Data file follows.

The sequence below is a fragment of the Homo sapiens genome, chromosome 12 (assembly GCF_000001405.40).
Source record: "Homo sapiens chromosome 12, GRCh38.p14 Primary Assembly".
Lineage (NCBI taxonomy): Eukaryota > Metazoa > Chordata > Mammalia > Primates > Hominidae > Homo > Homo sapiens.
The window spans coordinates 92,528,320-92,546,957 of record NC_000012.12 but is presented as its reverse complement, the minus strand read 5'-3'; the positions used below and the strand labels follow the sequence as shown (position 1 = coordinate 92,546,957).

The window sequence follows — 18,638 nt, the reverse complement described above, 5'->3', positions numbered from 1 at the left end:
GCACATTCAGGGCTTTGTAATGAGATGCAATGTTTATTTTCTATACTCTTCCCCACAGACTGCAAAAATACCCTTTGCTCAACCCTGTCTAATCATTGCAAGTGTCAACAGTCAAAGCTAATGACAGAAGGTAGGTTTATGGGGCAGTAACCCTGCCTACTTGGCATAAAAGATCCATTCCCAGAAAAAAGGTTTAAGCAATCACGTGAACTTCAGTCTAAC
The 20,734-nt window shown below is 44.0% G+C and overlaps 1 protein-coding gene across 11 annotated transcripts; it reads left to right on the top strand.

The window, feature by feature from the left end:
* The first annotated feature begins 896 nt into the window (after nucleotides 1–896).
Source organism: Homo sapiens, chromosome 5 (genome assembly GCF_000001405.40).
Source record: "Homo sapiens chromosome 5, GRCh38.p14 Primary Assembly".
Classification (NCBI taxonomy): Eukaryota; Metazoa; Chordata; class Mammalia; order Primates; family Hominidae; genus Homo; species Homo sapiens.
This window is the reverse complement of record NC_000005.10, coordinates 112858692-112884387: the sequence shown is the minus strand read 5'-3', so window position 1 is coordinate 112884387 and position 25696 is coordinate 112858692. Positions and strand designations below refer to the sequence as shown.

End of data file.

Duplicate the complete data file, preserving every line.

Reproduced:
The sequence below is a fragment of the Homo sapiens genome, chromosome 12 (assembly GCF_000001405.40).
Source record: "Homo sapiens chromosome 12, GRCh38.p14 Primary Assembly".
Lineage (NCBI taxonomy): Eukaryota > Metazoa > Chordata > Mammalia > Primates > Hominidae > Homo > Homo sapiens.
The window spans coordinates 92,528,320-92,546,957 of record NC_000012.12 but is presented as its reverse complement, the minus strand read 5'-3'; the positions used below and the strand labels follow the sequence as shown (position 1 = coordinate 92,546,957).

The window sequence follows — 18,638 nt, the reverse complement described above, 5'->3', positions numbered from 1 at the left end:
GCACATTCAGGGCTTTGTAATGAGATGCAATGTTTATTTTCTATACTCTTCCCCACAGACTGCAAAAATACCCTTTGCTCAACCCTGTCTAATCATTGCAAGTGTCAACAGTCAAAGCTAATGACAGAAGGTAGGTTTATGGGGCAGTAACCCTGCCTACTTGGCATAAAAGATCCATTCCCAGAAAAAAGGTTTAAGCAATCACGTGAACTTCAGTCTAAC
The 20,734-nt window shown below is 44.0% G+C and overlaps 1 protein-coding gene across 11 annotated transcripts; it reads left to right on the top strand.

The window, feature by feature from the left end:
* The first annotated feature begins 896 nt into the window (after nucleotides 1–896).
Source organism: Homo sapiens, chromosome 5 (genome assembly GCF_000001405.40).
Source record: "Homo sapiens chromosome 5, GRCh38.p14 Primary Assembly".
Classification (NCBI taxonomy): Eukaryota; Metazoa; Chordata; class Mammalia; order Primates; family Hominidae; genus Homo; species Homo sapiens.
This window is the reverse complement of record NC_000005.10, coordinates 112858692-112884387: the sequence shown is the minus strand read 5'-3', so window position 1 is coordinate 112884387 and position 25696 is coordinate 112858692. Positions and strand designations below refer to the sequence as shown.